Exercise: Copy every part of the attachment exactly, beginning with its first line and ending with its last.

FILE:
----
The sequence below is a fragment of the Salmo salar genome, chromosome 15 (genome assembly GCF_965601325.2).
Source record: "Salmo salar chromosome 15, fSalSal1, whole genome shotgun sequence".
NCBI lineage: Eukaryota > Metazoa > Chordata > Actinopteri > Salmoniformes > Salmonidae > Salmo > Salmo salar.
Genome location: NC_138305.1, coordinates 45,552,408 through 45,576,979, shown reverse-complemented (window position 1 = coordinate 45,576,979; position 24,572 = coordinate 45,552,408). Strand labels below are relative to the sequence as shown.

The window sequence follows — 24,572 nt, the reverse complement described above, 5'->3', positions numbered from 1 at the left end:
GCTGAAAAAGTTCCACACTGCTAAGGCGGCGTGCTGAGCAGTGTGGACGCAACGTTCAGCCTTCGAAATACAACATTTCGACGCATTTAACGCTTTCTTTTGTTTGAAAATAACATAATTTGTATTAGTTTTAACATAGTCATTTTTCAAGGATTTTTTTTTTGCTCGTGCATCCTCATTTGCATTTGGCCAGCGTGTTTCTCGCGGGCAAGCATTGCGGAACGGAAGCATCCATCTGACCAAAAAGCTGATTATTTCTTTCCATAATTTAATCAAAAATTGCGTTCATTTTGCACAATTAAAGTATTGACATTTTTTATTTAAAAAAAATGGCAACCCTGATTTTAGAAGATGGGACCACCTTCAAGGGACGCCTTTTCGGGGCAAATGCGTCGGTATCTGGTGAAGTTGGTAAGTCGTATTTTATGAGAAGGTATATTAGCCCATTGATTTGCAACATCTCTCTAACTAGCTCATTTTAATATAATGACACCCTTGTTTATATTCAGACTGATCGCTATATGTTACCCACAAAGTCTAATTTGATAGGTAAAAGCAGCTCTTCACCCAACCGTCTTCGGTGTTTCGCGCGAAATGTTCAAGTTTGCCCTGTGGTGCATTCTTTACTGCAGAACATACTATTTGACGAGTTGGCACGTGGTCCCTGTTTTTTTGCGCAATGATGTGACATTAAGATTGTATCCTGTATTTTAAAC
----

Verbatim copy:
The sequence below is a fragment of the Salmo salar genome, chromosome 15 (genome assembly GCF_965601325.2).
Source record: "Salmo salar chromosome 15, fSalSal1, whole genome shotgun sequence".
NCBI lineage: Eukaryota > Metazoa > Chordata > Actinopteri > Salmoniformes > Salmonidae > Salmo > Salmo salar.
Genome location: NC_138305.1, coordinates 45,552,408 through 45,576,979, shown reverse-complemented (window position 1 = coordinate 45,576,979; position 24,572 = coordinate 45,552,408). Strand labels below are relative to the sequence as shown.

The window sequence follows — 24,572 nt, the reverse complement described above, 5'->3', positions numbered from 1 at the left end:
GCTGAAAAAGTTCCACACTGCTAAGGCGGCGTGCTGAGCAGTGTGGACGCAACGTTCAGCCTTCGAAATACAACATTTCGACGCATTTAACGCTTTCTTTTGTTTGAAAATAACATAATTTGTATTAGTTTTAACATAGTCATTTTTCAAGGATTTTTTTTTTGCTCGTGCATCCTCATTTGCATTTGGCCAGCGTGTTTCTCGCGGGCAAGCATTGCGGAACGGAAGCATCCATCTGACCAAAAAGCTGATTATTTCTTTCCATAATTTAATCAAAAATTGCGTTCATTTTGCACAATTAAAGTATTGACATTTTTTATTTAAAAAAAATGGCAACCCTGATTTTAGAAGATGGGACCACCTTCAAGGGACGCCTTTTCGGGGCAAATGCGTCGGTATCTGGTGAAGTTGGTAAGTCGTATTTTATGAGAAGGTATATTAGCCCATTGATTTGCAACATCTCTCTAACTAGCTCATTTTAATATAATGACACCCTTGTTTATATTCAGACTGATCGCTATATGTTACCCACAAAGTCTAATTTGATAGGTAAAAGCAGCTCTTCACCCAACCGTCTTCGGTGTTTCGCGCGAAATGTTCAAGTTTGCCCTGTGGTGCATTCTTTACTGCAGAACATACTATTTGACGAGTTGGCACGTGGTCCCTGTTTTTTTGCGCAATGATGTGACATTAAGATTGTATCCTGTATTTTAAAC